The human mind loves patterns and repetition. And when we talk about composition, pattern and repetition are key elements in this sometimes vague and mysterious art. However, there are a couple of things that I look for when composing pattern shots.
The first thing I try to do with a pattern shot is to fill the frame. By filling the frame, the viewer is lead to believe the pattern goes on forever - it is limitless. If the above photo of vineyards included the surrounding edges of the vineyard, it would create a completely different image.
The second thing I look for is variation. After filling the frame, there needs to be some point of interest for the eye to land on. In the image above, there's the secondary colour pattern of reds and blues, but this is quite subtle. More obvious is the roadway that cuts through the image. It is a centre of interest, a dynamic line, a break in proceedings.
So, which do you prefer? There's no right or wrong, just a preference - but at least it can be a creative decision.
Check out our Middlehurst video, created by Animoto.
Check out the book we created on the last Middlehurst workshop.
It's a 16MB download file you view in Adobe Reader or Acrobat (PDF eBook).
Once again, it's is a strong, powerful and dramatic composition that has found its way to the top of the competition. It's not that more 'normal' sport photographs are lacking, rather that in a photography competition, the judges are often swayed by a more pictorial or artistic approach, something that stops them in their tracks and gets them to ask questions.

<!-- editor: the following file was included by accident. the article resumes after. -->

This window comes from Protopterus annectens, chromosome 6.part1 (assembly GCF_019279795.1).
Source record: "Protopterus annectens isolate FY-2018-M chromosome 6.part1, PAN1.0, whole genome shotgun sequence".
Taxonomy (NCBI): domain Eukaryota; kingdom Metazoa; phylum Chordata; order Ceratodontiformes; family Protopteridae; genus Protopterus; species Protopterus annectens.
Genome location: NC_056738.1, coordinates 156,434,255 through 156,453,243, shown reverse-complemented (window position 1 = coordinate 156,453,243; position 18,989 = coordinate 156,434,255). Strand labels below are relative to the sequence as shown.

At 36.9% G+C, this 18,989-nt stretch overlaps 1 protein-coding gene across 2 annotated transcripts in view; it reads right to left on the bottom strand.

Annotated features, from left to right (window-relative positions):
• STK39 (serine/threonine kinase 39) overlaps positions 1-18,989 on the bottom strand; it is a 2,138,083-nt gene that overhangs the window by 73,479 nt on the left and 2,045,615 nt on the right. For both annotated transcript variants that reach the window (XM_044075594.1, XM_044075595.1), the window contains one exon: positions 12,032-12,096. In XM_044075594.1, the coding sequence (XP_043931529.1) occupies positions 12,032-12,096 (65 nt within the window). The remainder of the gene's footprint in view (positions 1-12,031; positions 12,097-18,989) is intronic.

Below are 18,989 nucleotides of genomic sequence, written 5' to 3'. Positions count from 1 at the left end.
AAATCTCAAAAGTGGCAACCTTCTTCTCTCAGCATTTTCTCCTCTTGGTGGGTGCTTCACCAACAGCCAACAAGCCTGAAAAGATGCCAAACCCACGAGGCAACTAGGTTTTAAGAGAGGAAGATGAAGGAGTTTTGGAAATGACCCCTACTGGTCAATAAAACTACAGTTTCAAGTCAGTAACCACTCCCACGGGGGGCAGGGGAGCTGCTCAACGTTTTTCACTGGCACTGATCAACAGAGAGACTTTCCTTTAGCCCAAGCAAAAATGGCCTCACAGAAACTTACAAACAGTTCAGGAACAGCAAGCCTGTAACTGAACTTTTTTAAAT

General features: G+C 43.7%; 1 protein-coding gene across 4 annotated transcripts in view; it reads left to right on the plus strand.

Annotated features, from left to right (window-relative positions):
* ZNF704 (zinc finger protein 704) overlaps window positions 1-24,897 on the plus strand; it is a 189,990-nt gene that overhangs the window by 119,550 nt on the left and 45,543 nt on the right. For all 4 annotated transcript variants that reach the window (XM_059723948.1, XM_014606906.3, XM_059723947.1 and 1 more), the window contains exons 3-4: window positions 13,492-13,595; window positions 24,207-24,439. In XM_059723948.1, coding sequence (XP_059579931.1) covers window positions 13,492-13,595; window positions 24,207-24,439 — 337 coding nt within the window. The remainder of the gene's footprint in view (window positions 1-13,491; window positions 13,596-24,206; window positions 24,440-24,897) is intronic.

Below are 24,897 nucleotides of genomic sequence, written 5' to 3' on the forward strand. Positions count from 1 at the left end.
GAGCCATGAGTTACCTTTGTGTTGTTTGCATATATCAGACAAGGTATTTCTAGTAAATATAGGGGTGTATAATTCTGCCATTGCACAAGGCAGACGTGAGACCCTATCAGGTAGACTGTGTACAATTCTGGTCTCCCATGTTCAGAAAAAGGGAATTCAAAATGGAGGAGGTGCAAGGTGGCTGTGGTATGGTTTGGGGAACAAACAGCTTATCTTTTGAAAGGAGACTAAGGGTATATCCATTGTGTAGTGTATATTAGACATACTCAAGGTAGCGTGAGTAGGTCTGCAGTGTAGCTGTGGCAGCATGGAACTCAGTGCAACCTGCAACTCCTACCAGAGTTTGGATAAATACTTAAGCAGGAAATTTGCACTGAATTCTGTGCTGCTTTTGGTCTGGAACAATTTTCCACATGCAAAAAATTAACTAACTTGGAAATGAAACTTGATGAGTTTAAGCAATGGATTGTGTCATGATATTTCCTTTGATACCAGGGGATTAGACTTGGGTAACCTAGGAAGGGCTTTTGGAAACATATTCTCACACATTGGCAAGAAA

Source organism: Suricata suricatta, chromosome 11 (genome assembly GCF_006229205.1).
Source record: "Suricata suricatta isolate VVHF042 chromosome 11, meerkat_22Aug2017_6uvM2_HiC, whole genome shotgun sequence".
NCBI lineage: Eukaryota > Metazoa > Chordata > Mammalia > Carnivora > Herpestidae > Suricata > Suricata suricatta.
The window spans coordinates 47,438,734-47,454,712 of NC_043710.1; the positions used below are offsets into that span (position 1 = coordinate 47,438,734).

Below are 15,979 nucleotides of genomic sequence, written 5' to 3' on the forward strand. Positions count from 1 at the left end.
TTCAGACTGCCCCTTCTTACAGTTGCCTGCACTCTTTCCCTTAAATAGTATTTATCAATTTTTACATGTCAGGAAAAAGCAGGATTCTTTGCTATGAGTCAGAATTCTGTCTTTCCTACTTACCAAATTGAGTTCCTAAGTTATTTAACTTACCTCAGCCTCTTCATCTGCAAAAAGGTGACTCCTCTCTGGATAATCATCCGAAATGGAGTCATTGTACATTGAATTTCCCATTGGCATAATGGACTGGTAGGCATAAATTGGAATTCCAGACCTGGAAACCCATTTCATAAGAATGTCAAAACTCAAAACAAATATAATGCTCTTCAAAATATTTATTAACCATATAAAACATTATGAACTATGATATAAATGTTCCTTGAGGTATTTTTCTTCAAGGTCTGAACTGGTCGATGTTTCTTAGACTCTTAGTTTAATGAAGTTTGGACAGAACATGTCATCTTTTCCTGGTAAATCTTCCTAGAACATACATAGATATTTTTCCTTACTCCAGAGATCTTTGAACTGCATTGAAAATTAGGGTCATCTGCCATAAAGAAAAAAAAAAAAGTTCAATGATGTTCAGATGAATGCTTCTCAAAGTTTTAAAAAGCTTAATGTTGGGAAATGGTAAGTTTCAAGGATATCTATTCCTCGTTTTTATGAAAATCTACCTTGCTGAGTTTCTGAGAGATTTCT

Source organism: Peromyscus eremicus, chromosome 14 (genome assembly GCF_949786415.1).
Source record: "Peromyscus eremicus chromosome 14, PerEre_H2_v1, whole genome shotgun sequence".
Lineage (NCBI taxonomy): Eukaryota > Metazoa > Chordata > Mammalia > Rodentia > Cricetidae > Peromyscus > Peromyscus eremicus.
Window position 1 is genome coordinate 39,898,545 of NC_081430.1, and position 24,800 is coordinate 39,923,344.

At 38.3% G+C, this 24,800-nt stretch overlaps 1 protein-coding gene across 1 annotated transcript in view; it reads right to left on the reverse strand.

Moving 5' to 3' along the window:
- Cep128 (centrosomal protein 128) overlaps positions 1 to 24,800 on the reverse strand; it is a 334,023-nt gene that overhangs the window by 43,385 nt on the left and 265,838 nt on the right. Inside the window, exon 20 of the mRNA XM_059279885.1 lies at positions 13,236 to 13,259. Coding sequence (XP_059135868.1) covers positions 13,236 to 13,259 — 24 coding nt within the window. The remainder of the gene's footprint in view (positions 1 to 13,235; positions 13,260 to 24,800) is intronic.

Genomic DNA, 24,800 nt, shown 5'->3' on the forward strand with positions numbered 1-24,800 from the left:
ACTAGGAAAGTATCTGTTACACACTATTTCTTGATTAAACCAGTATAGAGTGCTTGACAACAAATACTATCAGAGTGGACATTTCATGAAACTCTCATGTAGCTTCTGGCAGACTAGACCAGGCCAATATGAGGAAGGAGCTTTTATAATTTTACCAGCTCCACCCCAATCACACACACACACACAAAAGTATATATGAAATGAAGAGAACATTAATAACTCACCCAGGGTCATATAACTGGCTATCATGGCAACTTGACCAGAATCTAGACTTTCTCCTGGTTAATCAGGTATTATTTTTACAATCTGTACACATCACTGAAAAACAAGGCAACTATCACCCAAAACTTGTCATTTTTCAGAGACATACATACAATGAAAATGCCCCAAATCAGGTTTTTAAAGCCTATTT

Michael Pilsworth has done just this with his rowing study, taken in an inlet near his home in Bunbury, Western Australia.
"This inlet is where I spent my childhood - swimming, camping, fishing off the little jetties which used to be placed along the rock wall. It is still a very popular location for dragon boat teams, the odd horse swimming race, boats bobbing about on Australia Day for the fireworks and the die hard fishermen. I took this image late afternoon when the lines of the rower and the kayak caught my eye."
Long Reef at sunset, Fujifilm GFX with 63mm f2.8 lens
40 seconds @ f16, ISO 100, 10x B+W ND filter, processed in Photoshop.
So, what is the GFX and why should you be interested? The GFX is Fujfilm's first medium format digital camera. It features a 50-megapixel sensor in a compact, mirrorless camera body that isn't much larger than the smaller X-Pro2 and X-T2. The lenses are obviously bigger (to handle the larger format sensor) and the camera body is deeper too. It looks like this is where the sensor sits, but this is not the case, so I figure it was just a sensible place to cram in all the electronics needed for the larger sensor.
However, we're comparing the GFX to what are already very small cameras. Put the GFX up against the 50-megapixel Canon EOS 5DSR and there's not much in it. Weight and volume are very similar, so what Fujifilm is presenting is access to medium format photography without the penalty of size or weight.
Let's get the elephant in the room out of the way first. The body is retailing for AUS $9995 and the lenses will cost around $2-3000 each on average. So I expect $15,000 for a camera and two lenses.
Compared to Hasselblad, the Fujifilm GFX will be several thousand dollars cheaper, a little more expensive than the Pentax and considerably less than the Leica or Phase One systems. For photographers wanting to take the step up to medium format, two of the biggest hurdles - size and price - have been overcome. Sure, it's still an expensive camera compared to a CSC or entry-level DSLR, but for those in the know about medium format, it's a step in the right direction for sure.
After opening the test photos I shot in Fujifilm's Raw File Converter, I can confirm that the image quality is stellar. The colour is excellent (as you'd expect of an X-Series Fujifilm camera) and there is plenty of exposure latitude. However, for me the big change is the camera's usability - its ergonomics and versatility. This is a small camera with a big sensor, meaning you can use it hand-held in places that are troublesome for more fulsome medium format cameras.